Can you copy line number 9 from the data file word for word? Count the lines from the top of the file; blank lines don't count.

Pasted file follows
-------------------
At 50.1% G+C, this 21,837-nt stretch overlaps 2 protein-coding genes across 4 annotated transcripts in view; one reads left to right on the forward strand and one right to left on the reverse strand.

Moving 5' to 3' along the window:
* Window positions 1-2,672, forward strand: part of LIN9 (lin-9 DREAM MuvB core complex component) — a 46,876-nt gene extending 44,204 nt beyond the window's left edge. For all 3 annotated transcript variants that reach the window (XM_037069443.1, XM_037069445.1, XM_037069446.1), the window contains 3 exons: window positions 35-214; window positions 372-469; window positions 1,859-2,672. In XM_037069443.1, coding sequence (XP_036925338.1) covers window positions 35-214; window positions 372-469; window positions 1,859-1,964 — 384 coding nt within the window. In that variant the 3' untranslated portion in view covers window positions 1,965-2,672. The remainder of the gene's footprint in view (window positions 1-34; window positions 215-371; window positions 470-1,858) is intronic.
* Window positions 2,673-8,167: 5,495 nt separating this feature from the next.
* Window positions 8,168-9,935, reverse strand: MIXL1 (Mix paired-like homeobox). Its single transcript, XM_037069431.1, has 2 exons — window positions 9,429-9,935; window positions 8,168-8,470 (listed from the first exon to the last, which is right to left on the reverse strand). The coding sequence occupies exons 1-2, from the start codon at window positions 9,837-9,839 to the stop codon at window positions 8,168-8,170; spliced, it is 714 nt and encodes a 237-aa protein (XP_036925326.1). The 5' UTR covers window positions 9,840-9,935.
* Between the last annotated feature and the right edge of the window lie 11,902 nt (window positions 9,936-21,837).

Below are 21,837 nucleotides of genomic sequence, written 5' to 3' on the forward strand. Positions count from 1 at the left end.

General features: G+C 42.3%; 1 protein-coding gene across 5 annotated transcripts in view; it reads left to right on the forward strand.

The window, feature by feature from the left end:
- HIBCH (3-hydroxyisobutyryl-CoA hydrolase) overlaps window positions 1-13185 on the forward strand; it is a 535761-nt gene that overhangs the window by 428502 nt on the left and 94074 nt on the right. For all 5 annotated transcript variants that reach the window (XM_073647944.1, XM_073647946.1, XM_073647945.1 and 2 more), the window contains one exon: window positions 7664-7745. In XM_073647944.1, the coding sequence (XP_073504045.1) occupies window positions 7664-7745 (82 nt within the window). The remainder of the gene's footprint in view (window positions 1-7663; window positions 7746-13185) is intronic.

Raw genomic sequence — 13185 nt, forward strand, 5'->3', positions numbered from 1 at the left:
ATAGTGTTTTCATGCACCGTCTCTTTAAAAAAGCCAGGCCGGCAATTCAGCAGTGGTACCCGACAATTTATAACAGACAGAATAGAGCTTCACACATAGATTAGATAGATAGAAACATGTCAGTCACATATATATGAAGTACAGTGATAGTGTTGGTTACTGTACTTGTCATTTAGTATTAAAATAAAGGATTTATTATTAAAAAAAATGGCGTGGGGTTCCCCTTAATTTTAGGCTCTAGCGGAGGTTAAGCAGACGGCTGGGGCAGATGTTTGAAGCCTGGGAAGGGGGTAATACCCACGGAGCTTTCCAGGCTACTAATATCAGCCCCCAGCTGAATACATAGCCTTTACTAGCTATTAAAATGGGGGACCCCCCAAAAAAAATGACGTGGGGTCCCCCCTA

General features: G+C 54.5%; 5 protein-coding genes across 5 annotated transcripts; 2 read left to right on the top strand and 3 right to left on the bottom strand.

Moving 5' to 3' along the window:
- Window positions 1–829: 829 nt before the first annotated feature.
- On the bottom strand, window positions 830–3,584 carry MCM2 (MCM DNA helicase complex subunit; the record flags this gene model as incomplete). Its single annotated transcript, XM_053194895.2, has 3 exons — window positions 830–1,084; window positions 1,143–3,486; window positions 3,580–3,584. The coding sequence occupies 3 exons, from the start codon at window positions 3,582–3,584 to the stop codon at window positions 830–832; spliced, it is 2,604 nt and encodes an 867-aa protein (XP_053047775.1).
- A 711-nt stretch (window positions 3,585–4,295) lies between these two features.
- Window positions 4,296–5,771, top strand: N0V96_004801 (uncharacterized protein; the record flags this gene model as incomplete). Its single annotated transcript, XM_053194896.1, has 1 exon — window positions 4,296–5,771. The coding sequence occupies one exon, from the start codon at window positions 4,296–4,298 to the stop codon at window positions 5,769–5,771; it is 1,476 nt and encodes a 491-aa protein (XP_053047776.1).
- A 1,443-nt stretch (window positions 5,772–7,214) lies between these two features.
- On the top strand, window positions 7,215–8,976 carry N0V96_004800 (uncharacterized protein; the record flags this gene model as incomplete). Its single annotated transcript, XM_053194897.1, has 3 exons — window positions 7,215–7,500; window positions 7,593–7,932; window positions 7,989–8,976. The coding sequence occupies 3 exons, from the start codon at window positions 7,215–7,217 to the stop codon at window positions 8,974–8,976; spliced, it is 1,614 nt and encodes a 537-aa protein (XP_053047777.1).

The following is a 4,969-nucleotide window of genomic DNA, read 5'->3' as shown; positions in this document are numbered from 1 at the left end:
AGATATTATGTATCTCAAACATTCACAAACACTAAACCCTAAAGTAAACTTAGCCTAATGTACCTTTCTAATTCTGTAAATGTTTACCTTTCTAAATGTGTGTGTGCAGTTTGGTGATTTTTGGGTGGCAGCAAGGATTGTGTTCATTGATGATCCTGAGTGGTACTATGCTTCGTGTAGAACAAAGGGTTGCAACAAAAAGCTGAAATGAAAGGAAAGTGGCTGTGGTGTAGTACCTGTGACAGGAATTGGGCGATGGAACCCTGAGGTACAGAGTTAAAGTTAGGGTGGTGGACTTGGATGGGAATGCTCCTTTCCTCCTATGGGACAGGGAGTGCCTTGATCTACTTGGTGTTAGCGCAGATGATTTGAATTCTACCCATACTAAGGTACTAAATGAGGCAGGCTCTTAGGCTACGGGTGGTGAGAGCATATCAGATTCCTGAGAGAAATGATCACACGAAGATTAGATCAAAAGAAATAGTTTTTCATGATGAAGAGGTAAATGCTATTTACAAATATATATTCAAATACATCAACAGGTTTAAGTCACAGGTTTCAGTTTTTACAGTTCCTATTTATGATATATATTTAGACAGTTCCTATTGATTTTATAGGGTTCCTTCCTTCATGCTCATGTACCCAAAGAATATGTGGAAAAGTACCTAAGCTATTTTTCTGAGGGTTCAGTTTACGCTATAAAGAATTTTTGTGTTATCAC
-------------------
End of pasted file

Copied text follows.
The window, feature by feature from the left end: